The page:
4. Black Rose: A Rock Legend (1979)
I would hate to pick just one Thin Lizzy album to own, but if it came down to that I would choose "Black Rose: A Rock Legend" over any of them. By 1979 guitarist Gary Moore had become an official member of the band and "Black Rose" was the first time he was completely involved with a Thin Lizzy record. Gary's presence on this project is evident and made for a very exciting return to form for the band. Opening with pounding drums and Thin Lizzy's signature dual lead guitars, "Do Anything You Want To" begins "Black Rose" in grand fashion. Next up, another classic Thin Lizzy tune "Toughest Street In Town" featuring great soloing from Moore and Gorham. By this time Phil Lynott's lyrics had mostly moved away from his earlier Celtic flavored themes and became much more personal. One of his more personal songs on this record is "My Sarah" which was written for his daughter and the second song he had written with the name Sarah in the title. The first was "Sarah": written for Lynott's grandmother, which appeared on Thin Lizzy's second album - "Shades of a Blue Orphanage." With Lynott's health issues & drug/alcohol use very public the song "Got To Give It Up" hits very close to home, it's almost like self-intervention. Other highlights include "Waiting On An Alibi," "Get Out Of Here," "With Love," and the epic closing track "Roisin Dubh (Black Rose): A Rock Legend," which harkens back to Lynott's love of Celtic themes and is one of Thin Lizzy's most majestic-sounding tunes. This is the first Thin Lizzy album I ever owned and if any of their albums deserves five stars it is this one.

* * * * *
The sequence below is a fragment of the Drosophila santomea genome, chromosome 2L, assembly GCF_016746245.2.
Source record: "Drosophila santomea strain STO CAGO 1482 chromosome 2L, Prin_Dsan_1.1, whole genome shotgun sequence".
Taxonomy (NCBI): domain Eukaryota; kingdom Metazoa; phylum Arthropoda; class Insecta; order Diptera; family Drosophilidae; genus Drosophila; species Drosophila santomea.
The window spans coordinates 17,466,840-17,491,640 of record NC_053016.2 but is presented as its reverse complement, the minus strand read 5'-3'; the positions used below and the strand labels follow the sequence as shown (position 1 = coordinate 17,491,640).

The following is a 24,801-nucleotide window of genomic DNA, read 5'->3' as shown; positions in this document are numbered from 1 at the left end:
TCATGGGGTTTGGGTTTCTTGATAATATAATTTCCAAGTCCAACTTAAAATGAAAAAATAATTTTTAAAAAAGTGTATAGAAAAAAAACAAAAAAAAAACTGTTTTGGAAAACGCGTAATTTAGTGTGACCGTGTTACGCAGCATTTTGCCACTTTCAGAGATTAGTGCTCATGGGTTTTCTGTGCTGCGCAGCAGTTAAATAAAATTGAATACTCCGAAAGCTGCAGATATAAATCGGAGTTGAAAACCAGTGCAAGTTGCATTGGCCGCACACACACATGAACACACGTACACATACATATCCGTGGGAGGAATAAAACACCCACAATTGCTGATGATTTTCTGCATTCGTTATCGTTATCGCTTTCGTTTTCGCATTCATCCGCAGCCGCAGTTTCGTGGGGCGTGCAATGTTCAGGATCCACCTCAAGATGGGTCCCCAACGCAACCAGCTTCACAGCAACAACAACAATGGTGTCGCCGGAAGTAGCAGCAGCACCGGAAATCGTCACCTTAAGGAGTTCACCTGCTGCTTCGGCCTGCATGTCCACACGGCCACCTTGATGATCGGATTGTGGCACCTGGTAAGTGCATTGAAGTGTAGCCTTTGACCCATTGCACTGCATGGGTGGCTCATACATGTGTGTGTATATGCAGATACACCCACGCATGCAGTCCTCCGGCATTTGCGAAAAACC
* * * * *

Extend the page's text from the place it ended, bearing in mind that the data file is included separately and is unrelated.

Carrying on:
5. Thunder and Lightning (1983)